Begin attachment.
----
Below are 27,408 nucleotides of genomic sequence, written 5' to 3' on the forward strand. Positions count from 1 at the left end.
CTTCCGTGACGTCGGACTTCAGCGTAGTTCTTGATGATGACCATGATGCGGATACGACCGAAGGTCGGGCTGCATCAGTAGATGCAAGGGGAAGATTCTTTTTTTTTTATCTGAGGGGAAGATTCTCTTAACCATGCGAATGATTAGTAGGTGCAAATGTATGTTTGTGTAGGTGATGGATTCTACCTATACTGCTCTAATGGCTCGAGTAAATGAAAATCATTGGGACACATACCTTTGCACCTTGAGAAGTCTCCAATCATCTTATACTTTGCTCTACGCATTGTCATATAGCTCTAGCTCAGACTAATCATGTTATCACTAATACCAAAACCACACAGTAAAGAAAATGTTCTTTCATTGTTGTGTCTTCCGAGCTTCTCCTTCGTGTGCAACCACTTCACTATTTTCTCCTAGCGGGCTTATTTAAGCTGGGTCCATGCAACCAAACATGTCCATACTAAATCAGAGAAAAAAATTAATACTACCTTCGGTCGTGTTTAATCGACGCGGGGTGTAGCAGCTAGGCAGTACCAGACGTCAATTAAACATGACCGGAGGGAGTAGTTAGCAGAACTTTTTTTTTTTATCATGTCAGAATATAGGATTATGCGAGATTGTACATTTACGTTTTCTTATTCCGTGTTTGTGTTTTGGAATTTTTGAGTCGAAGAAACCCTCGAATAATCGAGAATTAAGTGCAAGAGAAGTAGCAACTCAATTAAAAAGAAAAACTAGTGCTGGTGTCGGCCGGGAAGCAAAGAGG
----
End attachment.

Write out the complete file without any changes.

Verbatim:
Below are 27,408 nucleotides of genomic sequence, written 5' to 3' on the forward strand. Positions count from 1 at the left end.
CTTCCGTGACGTCGGACTTCAGCGTAGTTCTTGATGATGACCATGATGCGGATACGACCGAAGGTCGGGCTGCATCAGTAGATGCAAGGGGAAGATTCTTTTTTTTTTATCTGAGGGGAAGATTCTCTTAACCATGCGAATGATTAGTAGGTGCAAATGTATGTTTGTGTAGGTGATGGATTCTACCTATACTGCTCTAATGGCTCGAGTAAATGAAAATCATTGGGACACATACCTTTGCACCTTGAGAAGTCTCCAATCATCTTATACTTTGCTCTACGCATTGTCATATAGCTCTAGCTCAGACTAATCATGTTATCACTAATACCAAAACCACACAGTAAAGAAAATGTTCTTTCATTGTTGTGTCTTCCGAGCTTCTCCTTCGTGTGCAACCACTTCACTATTTTCTCCTAGCGGGCTTATTTAAGCTGGGTCCATGCAACCAAACATGTCCATACTAAATCAGAGAAAAAAATTAATACTACCTTCGGTCGTGTTTAATCGACGCGGGGTGTAGCAGCTAGGCAGTACCAGACGTCAATTAAACATGACCGGAGGGAGTAGTTAGCAGAACTTTTTTTTTTTATCATGTCAGAATATAGGATTATGCGAGATTGTACATTTACGTTTTCTTATTCCGTGTTTGTGTTTTGGAATTTTTGAGTCGAAGAAACCCTCGAATAATCGAGAATTAAGTGCAAGAGAAGTAGCAACTCAATTAAAAAGAAAAACTAGTGCTGGTGTCGGCCGGGAAGCAAAGAGG